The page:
How to Set the Perfect Easter Tea Table

Easter is a time of rebirth and renewal, when we know that the dormant world around us is reviving and once again budding. Reflecting that at tea time is easy to do with a few key ingredients.

An outdoor setting is best, if possible. (From Yahoo! Images)
An outdoor setting is best, if possible. (From Yahoo! Images)

Here’s how to set the perfect Easter tea table:

Pastel Colors

Just about any color is appropriate here, but it should be in a pastel shade. The lighter color conveys the more bright and sunny days of Spring after the gray days of Winter. You can pick 2 or 3 colors for a scheme here. Pink and green are one option. Blue and yellow are another. Lilac goes with a variety of colors: green, yellow, and orange. Or you can go all out and have all of these colors together, just like the flowers blooming around you.

Traditional Symbols

Symbols of the season reflect that sense of rebirth. Bunnies, chicks, lambs, lilies, daffodils, tulips, and eggs are the common ones. Having plenty of these in ample supply on your tea table will be an assurance of the occasion being celebrated. They can be in the form of statues, pictures, the real thing, or (my personal favorite) made of chocolate!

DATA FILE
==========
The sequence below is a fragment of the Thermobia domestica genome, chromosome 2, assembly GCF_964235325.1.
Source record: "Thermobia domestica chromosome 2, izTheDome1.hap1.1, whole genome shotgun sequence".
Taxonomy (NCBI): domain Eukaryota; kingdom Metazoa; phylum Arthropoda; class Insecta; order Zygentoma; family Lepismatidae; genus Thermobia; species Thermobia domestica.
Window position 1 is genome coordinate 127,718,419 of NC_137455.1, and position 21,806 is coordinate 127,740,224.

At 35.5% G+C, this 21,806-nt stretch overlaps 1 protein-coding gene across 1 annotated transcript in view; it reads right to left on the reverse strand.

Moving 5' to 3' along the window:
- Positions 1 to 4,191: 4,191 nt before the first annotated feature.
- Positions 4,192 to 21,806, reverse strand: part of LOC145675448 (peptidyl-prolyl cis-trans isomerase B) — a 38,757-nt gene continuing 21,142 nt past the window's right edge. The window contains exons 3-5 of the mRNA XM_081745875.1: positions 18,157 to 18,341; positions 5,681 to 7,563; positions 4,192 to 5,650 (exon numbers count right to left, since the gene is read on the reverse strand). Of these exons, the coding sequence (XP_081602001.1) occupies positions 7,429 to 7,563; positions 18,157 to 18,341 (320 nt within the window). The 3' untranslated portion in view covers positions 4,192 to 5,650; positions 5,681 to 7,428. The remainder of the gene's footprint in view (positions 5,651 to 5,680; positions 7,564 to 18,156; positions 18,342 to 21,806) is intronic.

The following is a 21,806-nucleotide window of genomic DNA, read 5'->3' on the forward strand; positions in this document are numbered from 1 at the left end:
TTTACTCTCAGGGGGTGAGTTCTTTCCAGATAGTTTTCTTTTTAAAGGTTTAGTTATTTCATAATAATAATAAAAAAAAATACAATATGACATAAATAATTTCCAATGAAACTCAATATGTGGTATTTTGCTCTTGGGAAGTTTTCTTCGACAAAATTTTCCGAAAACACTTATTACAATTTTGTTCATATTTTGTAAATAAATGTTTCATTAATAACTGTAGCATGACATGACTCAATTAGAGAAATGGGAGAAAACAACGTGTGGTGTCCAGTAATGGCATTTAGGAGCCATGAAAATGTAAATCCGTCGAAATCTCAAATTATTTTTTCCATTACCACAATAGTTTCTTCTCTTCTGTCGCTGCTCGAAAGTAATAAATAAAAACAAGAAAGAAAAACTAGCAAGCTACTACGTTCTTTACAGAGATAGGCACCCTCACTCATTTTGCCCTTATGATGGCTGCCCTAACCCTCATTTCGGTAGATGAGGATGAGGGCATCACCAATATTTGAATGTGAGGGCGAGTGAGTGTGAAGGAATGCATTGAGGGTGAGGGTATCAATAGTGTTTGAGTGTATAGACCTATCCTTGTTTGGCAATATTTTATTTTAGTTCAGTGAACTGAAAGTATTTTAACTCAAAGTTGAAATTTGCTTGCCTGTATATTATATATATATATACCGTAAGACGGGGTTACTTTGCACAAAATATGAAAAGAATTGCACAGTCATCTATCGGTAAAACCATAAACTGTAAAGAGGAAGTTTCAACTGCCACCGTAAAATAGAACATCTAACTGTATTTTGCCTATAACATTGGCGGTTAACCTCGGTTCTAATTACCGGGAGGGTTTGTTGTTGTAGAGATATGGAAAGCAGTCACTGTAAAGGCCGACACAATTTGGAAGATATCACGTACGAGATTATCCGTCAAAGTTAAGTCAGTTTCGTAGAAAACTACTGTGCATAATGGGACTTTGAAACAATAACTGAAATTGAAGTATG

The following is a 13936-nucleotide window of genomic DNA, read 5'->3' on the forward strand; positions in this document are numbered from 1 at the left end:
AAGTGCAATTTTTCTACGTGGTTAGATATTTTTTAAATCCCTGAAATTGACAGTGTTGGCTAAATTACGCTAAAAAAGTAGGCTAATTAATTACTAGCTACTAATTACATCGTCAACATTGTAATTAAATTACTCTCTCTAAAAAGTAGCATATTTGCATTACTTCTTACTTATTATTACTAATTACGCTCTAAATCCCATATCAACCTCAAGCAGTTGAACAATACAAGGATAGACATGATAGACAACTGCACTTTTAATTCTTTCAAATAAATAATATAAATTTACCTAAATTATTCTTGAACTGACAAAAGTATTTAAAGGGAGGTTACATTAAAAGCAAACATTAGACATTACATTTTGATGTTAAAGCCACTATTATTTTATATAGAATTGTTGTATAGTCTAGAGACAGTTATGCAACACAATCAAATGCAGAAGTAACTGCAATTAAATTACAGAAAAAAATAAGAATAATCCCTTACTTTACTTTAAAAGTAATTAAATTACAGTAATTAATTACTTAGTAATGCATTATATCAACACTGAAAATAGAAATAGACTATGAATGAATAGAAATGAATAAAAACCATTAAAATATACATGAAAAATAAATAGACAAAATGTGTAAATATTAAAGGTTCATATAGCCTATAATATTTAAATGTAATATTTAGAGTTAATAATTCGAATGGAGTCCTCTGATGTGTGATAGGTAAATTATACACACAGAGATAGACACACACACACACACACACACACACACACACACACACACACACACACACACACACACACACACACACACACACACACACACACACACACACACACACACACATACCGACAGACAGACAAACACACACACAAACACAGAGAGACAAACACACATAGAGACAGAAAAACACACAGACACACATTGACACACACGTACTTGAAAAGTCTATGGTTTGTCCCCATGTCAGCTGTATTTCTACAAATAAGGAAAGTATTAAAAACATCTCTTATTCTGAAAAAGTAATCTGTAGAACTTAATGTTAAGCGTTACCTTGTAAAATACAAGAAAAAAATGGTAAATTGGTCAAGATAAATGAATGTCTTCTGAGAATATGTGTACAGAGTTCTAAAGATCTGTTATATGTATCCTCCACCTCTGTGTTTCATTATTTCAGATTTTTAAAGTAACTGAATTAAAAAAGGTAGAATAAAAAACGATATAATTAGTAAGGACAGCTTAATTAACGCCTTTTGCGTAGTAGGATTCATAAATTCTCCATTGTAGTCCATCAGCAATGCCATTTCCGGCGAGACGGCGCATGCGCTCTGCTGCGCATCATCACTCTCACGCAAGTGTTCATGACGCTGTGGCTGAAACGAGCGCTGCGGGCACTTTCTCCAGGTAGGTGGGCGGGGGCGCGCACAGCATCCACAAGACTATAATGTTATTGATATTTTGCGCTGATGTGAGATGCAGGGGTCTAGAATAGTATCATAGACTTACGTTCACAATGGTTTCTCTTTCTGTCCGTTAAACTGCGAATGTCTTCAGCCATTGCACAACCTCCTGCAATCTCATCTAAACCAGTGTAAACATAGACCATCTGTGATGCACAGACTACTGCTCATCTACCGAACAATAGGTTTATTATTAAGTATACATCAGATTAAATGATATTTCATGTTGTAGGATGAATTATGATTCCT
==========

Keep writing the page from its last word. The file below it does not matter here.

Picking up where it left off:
Location, Location, Location

Just as in real estate, when it comes to tea time, location matters. Weather permitting, try to set up your tea time outdoors. If the forecast shows that this would not be a good idea, be sure the location indoors is well-lit and near windows if possible. Even a rainy day (as long as it’s not too wild and woolly out there) will add a nice air to your Easter tea time since there will be more greenery and floral colors outside this time of year than in Winter (assuming you live in an area where all four seasons are evident).

Setting the Table

Tablecloths and napkins set a tone that says the occasion is a bit extra special. Matching seat cushions or chair covers will enhance that feeling. A centerpiece using some of those traditional symbols above will also set a tone, either more adult or more geared toward younger guests (for example, realistic bunnies versus more cartoon-like bunnies). A plate, teacup, saucer, and water glass at each guest place will be very welcoming. Don’t forget forks, spoons, and knives (depending on what foods you’re serving).

Don’t forget the most important ingredient: a sunny disposition!

See more of A.C. Cargill’s articles here.

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